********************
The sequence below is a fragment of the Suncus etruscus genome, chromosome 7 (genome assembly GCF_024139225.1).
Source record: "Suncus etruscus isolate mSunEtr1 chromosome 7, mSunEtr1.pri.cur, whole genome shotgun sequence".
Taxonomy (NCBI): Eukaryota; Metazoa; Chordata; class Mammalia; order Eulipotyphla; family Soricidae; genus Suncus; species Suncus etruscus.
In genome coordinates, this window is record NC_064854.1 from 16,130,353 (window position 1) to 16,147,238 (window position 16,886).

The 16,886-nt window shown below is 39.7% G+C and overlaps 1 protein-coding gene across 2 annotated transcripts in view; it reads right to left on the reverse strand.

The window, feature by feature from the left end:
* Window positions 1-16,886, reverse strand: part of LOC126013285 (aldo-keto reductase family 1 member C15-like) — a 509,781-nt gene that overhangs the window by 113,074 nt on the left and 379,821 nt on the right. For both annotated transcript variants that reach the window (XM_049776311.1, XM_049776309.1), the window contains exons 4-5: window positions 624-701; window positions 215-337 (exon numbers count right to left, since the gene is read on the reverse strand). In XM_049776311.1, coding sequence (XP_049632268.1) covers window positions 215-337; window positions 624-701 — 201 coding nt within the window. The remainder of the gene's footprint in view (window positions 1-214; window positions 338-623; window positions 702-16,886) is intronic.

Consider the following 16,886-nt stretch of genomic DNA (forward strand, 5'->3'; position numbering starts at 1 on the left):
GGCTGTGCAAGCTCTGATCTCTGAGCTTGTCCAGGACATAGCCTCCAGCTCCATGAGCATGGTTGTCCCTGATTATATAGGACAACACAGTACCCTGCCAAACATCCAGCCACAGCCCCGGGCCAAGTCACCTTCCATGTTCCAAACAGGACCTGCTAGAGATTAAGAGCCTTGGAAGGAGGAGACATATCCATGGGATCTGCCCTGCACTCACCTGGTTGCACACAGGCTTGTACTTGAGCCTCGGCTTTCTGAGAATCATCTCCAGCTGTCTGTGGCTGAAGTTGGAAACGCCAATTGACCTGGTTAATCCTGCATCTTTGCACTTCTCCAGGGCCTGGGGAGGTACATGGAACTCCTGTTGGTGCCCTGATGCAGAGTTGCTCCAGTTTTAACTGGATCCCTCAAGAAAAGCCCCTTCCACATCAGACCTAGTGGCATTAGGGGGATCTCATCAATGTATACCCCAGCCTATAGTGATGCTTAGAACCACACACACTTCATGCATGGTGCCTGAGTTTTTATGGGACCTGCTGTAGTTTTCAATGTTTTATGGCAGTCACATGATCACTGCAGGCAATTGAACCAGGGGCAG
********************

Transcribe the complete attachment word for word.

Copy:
The sequence below is a fragment of the Suncus etruscus genome, chromosome 7 (genome assembly GCF_024139225.1).
Source record: "Suncus etruscus isolate mSunEtr1 chromosome 7, mSunEtr1.pri.cur, whole genome shotgun sequence".
Taxonomy (NCBI): Eukaryota; Metazoa; Chordata; class Mammalia; order Eulipotyphla; family Soricidae; genus Suncus; species Suncus etruscus.
In genome coordinates, this window is record NC_064854.1 from 16,130,353 (window position 1) to 16,147,238 (window position 16,886).

The 16,886-nt window shown below is 39.7% G+C and overlaps 1 protein-coding gene across 2 annotated transcripts in view; it reads right to left on the reverse strand.

The window, feature by feature from the left end:
* Window positions 1-16,886, reverse strand: part of LOC126013285 (aldo-keto reductase family 1 member C15-like) — a 509,781-nt gene that overhangs the window by 113,074 nt on the left and 379,821 nt on the right. For both annotated transcript variants that reach the window (XM_049776311.1, XM_049776309.1), the window contains exons 4-5: window positions 624-701; window positions 215-337 (exon numbers count right to left, since the gene is read on the reverse strand). In XM_049776311.1, coding sequence (XP_049632268.1) covers window positions 215-337; window positions 624-701 — 201 coding nt within the window. The remainder of the gene's footprint in view (window positions 1-214; window positions 338-623; window positions 702-16,886) is intronic.

Consider the following 16,886-nt stretch of genomic DNA (forward strand, 5'->3'; position numbering starts at 1 on the left):
GGCTGTGCAAGCTCTGATCTCTGAGCTTGTCCAGGACATAGCCTCCAGCTCCATGAGCATGGTTGTCCCTGATTATATAGGACAACACAGTACCCTGCCAAACATCCAGCCACAGCCCCGGGCCAAGTCACCTTCCATGTTCCAAACAGGACCTGCTAGAGATTAAGAGCCTTGGAAGGAGGAGACATATCCATGGGATCTGCCCTGCACTCACCTGGTTGCACACAGGCTTGTACTTGAGCCTCGGCTTTCTGAGAATCATCTCCAGCTGTCTGTGGCTGAAGTTGGAAACGCCAATTGACCTGGTTAATCCTGCATCTTTGCACTTCTCCAGGGCCTGGGGAGGTACATGGAACTCCTGTTGGTGCCCTGATGCAGAGTTGCTCCAGTTTTAACTGGATCCCTCAAGAAAAGCCCCTTCCACATCAGACCTAGTGGCATTAGGGGGATCTCATCAATGTATACCCCAGCCTATAGTGATGCTTAGAACCACACACACTTCATGCATGGTGCCTGAGTTTTTATGGGACCTGCTGTAGTTTTCAATGTTTTATGGCAGTCACATGATCACTGCAGGCAATTGAACCAGGGGCAG